A countable cup game and certifiable randomness

Consider the following game:

There is a countable sequence of face-down cups and an infinite bag of balls. First, player one places balls underneath finitely many of the cups. Next, player two turns over some (possibly infinite) set of cups and looks to see if they have balls underneath them. Finally, player two points to a cup that she has not yet turned over and declares “this cup does not have a ball underneath it.” Player two wins if her guess is correct; otherwise player one wins.

What’s a good strategy for player two in this game?

(For ease of reading, we’ll consistently refer to player two with “she/her” pronouns and player one with “he/him” pronouns.)

First, let’s see that any deterministic strategy has a counter-strategy that beats it. A deterministic strategy consists of some infinite test set T of cups to flip over, together with a function f: 2^T\rightarrow \mathbb N which decides what cup to flip over based on what was seen in the uncovered cups. To beat this, the first player first picks any assignment t\in 2^T and considers f(t). He places balls in T according to t and then also places a ball at f(t).

In fact, we can take this proof a little bit farther and say that player one can still deterministically win even if the second player uses randomness in the second part (but not the first part) of her turn. Actually, we’ll prove something slightly weaker: If the second player chooses T deterministically, then for any \varepsilon>0, the first player has a deterministic strategy guaranteeing that the second player wins with probability at most \varepsilon.

Suppose F: 2^T \to \mathbb N is a randomized strategy in the following sense: for any assignment t\in 2^T of cups to balls in T, F(t) is an \mathbb N-valued random variable which dictates which cup player two will point to. Fix t to be any finite-support assignment of balls to cups in T. F(t) induces a probability distribution on the integers, i.e. \sum_{n=0}^\infty\Pr[F(t) = n] = 1. In particular, the chance that F(t) is very large must go to 0 as “very large” goes to infinity. To be more precise, we have that for any \varepsilon, there is some N such that \Pr[F(t) > N] < \varepsilon. So the first player uses the following strategy: inside of T, he places balls according to t. Outside of T, he places balls under all cups up to cup N. With probability at least 1-\varepsilon, the second player will point to a cup with index lower than N and lose.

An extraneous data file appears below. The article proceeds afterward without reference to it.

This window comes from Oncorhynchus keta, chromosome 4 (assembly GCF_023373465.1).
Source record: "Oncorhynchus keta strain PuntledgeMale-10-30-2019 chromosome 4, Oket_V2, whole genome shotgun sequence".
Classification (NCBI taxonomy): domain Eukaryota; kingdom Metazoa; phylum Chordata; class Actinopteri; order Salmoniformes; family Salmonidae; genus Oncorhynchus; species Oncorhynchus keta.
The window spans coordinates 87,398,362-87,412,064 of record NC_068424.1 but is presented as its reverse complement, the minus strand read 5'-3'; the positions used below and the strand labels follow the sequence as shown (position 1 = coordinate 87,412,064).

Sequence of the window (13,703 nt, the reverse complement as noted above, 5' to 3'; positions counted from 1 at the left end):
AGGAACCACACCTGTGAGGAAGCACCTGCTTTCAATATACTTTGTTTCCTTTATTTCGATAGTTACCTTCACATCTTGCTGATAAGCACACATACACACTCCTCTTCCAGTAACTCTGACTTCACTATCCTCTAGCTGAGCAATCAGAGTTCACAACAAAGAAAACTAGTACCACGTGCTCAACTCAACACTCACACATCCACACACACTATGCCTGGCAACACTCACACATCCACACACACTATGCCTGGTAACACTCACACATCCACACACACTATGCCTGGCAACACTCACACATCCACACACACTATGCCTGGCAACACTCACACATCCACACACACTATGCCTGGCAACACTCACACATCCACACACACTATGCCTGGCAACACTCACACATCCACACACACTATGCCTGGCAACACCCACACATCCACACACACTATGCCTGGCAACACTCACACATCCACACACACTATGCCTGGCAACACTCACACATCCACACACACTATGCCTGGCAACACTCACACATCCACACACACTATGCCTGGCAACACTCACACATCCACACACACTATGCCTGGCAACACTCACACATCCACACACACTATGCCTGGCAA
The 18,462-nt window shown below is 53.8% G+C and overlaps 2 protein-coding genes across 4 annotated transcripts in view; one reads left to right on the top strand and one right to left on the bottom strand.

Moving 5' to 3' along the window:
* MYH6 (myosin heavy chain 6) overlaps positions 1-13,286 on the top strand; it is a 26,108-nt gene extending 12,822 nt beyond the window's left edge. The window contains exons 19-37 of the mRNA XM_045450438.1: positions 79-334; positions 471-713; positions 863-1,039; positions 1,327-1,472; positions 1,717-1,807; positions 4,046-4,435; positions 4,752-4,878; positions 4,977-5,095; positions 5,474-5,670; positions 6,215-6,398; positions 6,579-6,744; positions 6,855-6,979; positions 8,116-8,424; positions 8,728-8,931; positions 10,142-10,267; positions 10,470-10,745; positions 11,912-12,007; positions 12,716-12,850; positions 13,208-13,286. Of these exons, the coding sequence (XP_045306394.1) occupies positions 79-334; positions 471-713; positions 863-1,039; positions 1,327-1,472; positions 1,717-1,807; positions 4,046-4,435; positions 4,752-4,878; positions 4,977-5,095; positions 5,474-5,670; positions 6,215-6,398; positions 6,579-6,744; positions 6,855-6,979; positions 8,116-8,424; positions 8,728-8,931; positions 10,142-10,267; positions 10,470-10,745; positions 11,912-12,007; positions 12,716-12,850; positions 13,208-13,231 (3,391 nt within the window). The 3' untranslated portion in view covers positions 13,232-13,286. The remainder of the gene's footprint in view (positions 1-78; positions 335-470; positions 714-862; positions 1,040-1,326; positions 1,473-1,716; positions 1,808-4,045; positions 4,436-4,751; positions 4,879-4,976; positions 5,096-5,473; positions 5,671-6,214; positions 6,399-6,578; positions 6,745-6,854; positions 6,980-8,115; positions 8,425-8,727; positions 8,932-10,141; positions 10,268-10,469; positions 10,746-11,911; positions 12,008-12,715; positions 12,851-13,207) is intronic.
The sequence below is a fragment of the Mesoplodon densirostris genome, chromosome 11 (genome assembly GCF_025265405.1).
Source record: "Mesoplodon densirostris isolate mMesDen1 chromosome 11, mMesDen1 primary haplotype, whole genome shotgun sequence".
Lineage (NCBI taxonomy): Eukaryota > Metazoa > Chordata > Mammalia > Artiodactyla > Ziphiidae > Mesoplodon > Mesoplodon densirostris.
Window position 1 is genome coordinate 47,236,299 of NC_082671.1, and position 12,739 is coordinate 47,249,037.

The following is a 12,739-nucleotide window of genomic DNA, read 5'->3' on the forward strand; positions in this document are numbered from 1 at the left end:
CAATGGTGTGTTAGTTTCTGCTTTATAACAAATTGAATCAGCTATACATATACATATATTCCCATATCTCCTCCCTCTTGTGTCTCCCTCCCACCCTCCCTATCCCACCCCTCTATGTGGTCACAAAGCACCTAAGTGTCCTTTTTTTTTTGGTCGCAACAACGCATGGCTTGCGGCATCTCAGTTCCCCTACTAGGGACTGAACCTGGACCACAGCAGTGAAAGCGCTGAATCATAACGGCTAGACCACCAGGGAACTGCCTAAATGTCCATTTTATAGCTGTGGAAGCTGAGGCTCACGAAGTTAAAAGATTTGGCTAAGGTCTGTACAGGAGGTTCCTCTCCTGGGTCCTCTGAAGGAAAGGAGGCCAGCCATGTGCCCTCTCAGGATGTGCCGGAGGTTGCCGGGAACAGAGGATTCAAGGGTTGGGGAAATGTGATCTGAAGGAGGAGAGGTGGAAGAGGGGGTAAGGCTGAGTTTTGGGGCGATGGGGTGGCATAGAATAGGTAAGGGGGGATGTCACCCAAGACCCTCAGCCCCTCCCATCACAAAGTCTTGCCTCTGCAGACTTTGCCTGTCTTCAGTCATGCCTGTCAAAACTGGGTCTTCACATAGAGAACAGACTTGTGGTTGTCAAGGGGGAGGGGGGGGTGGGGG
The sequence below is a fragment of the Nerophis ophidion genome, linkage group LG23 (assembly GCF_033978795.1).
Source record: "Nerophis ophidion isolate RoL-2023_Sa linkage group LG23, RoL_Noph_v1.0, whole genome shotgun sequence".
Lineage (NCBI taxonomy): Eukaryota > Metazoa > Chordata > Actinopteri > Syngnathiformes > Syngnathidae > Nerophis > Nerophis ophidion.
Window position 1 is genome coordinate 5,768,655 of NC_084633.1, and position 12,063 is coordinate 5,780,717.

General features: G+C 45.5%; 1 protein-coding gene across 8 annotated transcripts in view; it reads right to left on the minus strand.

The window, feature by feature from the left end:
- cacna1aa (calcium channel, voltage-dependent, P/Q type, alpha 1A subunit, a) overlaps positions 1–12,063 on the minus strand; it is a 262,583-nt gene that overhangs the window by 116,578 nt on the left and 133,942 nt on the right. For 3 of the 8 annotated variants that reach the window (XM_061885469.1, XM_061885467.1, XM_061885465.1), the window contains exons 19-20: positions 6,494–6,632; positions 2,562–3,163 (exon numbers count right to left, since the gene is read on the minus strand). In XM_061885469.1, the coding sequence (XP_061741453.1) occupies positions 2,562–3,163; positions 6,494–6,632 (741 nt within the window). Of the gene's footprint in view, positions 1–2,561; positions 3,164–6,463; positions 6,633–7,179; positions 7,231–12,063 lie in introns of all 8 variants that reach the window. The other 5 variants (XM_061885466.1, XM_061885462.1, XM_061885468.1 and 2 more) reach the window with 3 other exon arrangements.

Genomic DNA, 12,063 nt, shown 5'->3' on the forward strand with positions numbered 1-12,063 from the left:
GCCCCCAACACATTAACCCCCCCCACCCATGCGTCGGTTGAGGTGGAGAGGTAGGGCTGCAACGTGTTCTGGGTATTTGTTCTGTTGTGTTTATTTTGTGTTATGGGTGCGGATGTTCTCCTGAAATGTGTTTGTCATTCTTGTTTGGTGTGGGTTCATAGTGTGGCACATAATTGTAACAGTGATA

In particular, our proof shows that if F(t) is bounded, say if player two has access to only a finite amount of randomness (more precisely her random source has finite max-entropy, then the player one can guarantee a win.

What if the second player is allowed to randomize their choice of T? In that case, how well they can do depends sensitively on the amount of randomness they have access to. One appropriate measure of “amount of randomness” is min-entropy. We say that a random variable X has min-entropy H_\infty(X) = k if \max_x Pr[X=x] = 2^{-k}. In particular, a deterministic source has 0 min-entropy and a uniform source with k possibilities has \log k min-entropy.